Hormonal Contraception and Thrombosis
Fertil Steril. 2016;106:1289-1294
Almost one half of all pregnancies are unplanned, making it important for patients to know about effective forms of contraception. Combined hormonal contraceptive preparations (pill, patch, vaginal ring) are not as effective as intrauterine devices or tubal ligation, but offer more protection than barrier or calendar methods. Among the many hormonal preparations, the contraceptive pill is used most often.
Oral contraceptives are not without side effects, however. An increased risk for cardiovascular disease and venous thromboembolism (VTE) in women taking oral contraceptives has been noted.[3,4]
This paper reviewed the risk for thrombosis with hormonal conceptive methods.
The baseline risk for VTE is 1-2 per 10,000 reproductive-aged women. Epidemiologic studies have shown an increase in VTE risk of about fourfold among users of oral contraceptives, but this still remains less than the risk for VTE of 20 in 10,000 during pregnancy.
The estrogen component of the oral contraceptive pill, in a dose-dependent manner, is the primary cause for the increased risk. The progestin component has undergone changes over the years, and in more recent preparations, less androgenic or antiandrogenic progestins are used.
In observational studies, when combined hormonal contraceptives containing third- or fourth-generation progestins (norelgestromin, etonogestrel, drospirenone) were compared with levonorgestrel-containing preparations, an increased risk for thrombosis was found. This included oral, vaginal, and transdermal products. Prospective cohort studies, however, did not find an increased risk with newer progestins compared with products containing a second-generation progestin. This suggests that observational studies were unable to control for all known risk factors.
The estrogen component of the pill (ethinyl estradiol) is primarily responsible for the increased risk through modulating the hepatic synthesis of clotting factors. Newer estrogens (estradiol valerate or 17-beta estradiol) have no or only minimal effect on liver metabolism. The progestin alone has no impact on the clotting cascade. Androgenic progestins, however, attenuate the effect of estrogen. Less androgenic, newer formulas have less impact on the estrogen-induced effects in the liver.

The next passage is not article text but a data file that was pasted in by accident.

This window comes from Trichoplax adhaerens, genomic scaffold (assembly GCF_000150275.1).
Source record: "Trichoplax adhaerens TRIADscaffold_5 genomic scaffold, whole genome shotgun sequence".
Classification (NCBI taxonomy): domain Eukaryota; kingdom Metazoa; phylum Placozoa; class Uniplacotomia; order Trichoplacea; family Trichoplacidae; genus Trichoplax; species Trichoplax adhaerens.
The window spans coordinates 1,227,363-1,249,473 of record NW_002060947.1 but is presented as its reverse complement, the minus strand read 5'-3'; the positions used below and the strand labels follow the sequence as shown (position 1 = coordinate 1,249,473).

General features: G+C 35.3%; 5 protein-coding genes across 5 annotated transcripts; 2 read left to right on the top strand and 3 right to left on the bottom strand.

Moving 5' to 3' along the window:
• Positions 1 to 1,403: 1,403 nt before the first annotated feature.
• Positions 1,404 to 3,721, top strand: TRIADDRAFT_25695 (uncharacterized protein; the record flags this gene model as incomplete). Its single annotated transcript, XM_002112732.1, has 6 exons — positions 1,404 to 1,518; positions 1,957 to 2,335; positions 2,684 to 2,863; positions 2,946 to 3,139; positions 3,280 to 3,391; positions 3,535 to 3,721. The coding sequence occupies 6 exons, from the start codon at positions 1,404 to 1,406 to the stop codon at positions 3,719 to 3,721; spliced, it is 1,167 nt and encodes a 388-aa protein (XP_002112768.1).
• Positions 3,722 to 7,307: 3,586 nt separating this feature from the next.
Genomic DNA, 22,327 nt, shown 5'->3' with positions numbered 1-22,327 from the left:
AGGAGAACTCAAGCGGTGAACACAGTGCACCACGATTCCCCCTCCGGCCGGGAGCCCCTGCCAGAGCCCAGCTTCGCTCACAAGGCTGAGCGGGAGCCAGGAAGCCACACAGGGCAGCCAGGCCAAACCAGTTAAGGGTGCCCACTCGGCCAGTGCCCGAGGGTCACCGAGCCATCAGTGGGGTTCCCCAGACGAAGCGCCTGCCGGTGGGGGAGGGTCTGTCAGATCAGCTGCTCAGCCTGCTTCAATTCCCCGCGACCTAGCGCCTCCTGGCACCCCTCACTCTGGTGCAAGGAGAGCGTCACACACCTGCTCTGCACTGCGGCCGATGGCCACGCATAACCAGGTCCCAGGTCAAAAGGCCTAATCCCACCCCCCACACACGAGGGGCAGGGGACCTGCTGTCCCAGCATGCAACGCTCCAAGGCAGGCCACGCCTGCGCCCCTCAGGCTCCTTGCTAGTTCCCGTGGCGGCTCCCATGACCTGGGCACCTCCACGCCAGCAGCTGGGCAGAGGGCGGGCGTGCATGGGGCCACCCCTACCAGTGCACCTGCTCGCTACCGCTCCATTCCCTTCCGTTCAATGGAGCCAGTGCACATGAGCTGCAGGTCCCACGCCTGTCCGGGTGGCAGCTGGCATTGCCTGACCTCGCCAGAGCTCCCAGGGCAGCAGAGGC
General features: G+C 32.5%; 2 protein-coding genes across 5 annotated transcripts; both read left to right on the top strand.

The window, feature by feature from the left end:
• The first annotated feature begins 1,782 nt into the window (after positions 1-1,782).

There are important messages in this paper. Medicine is taking an individualized approach, and contraception has to be individualized too. Risk factors for VTE, including obesity, age, family/personal history, diabetes, and hypertension, have to be assessed. Patients at high risk should use a method (tubal ligation, intrauterine device, progestin only) that will not augment the overall risk. In addition, there are combined oral contraceptives with varying estrogen doses and different progestins.
Second-generation progestins that are more androgenic seem to better counteract the procoagulant effect of ethinyl estradiol. There are, however, new estrogen components (17-beta estradiol and estradiol valerate) that have been successfully used in combined oral contraceptives and have no or minimal procoagulant effects.
In the future, combined hormonal contraceptives with components that resemble the natural hormone and are delivered by an alternate, nonoral route should be tested. The currently available products, however, still have a favorable VTE profile compared with pregnancy and therefore should be offered to patients who need effective contraception.
Medscape Ob/Gyn © 2016
Any views expressed above are the author's own and do not necessarily reflect the views of WebMD or Medscape.
Cite this article: Which Hormonal Contraceptives Pose a Lower Thrombosis Risk? - Medscape - Dec 28, 2016.